The Battle of Verdun raged for three hundred days – the longest battle the world has ever seen. Forty million shells were dropped, more than six for every square metre of the battlefield. The conflict left behind a desert in which the soil had undergone the equivalent of ten thousand years of natural erosion. After the war, an arc of land around Verdun was deemed too broken and dangerous to be inhabited. Shaded red on a map by a bureaucratic pencil, it became known as the Zone Rouge. Hardy black pines were planted and the area was abandoned.
In Islands of Abandonment, Cal Flyn seeks out places like the Zone Rouge, where human activity has gone too far and humans have had to leave. In the Zone Rouge, unexploded ordnance is still a serious hazard, but it doesn’t bother the trees and birds too much. Its noxious dark heart, the Place à Gaz, is another story. There, 200,000 rounds of surplus chemical weapons were – for want of any other option – piled up and burned, leaving behind scorched, dusty ground. In 2007, German scientists analysed the soil of this lunar landscape and found that 17 per cent of its weight was made up of arsenic. The ground wasn’t poisoned – it was poison.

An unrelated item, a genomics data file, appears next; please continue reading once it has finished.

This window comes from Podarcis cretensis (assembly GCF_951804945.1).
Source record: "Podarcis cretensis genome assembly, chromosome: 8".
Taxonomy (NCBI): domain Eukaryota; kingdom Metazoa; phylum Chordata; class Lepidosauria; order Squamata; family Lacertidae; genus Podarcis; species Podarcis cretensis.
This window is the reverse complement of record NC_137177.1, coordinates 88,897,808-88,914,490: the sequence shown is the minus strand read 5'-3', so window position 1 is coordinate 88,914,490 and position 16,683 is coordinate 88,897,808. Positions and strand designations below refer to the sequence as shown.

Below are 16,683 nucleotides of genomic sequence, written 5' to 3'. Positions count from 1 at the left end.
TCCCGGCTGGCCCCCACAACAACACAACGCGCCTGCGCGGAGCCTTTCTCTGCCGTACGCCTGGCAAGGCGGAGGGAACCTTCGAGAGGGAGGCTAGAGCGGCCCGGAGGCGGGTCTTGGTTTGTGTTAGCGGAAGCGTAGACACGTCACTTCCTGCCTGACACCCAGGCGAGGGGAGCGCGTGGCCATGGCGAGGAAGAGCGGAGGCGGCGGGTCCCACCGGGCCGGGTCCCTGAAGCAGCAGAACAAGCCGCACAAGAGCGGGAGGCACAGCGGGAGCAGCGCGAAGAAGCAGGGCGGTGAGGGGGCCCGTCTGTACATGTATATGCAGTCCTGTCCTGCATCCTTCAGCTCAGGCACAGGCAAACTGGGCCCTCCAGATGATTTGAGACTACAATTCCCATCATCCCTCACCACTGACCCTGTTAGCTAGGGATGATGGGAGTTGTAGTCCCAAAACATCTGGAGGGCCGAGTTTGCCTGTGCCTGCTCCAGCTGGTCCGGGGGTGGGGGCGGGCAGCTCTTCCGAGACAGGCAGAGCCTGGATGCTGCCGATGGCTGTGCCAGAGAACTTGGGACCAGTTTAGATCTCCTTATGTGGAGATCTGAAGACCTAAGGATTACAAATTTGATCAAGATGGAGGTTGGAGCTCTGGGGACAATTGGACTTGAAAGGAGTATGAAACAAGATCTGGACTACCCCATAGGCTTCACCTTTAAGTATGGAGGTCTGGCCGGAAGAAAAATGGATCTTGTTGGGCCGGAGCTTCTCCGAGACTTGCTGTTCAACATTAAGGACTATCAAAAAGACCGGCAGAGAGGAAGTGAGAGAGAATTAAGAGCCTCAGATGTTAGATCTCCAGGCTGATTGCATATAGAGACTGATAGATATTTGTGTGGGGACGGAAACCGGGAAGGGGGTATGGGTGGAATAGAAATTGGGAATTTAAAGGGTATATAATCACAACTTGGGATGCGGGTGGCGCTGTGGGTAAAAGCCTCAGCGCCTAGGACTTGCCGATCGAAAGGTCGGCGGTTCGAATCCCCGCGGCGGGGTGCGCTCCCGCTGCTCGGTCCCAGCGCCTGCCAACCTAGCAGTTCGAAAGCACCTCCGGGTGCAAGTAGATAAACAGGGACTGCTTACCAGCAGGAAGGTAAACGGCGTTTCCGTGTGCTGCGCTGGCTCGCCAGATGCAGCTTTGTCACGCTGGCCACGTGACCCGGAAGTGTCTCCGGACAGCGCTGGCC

But life is encroaching on this ‘chemical burn in the landscape’. Tufted grass and powdered goblet lichen are incrementally pushing into the contaminated area. In the vanguard is ‘a soft and feathery moss known as Pohlia nutans’, a ‘magpie plant’ that takes up the toxic heavy metals from the ground and accumulates them in its leaves. Why? No one knows. But it is not just finding a way to live in this toxic soil; it’s actively cleaning it.
Flyn isn’t interested so much in what we’ve done to nature as in how it bounces back. ‘What draws my attention’, she writes, ‘is not the afterglow of pristine nature as it disappears over the horizon, but the narrow band of brightening sky that might indicate a fresh dawn of a new wild as, across the world, ever more land falls into abandonment.’ More of the world being abandoned – is that right? We assume that as our numbers increase, so we claim more territory from the wild. But in fact our activity is increasingly concentrated in smaller areas and, in the developed world at least, we are leaving more land to its own devices.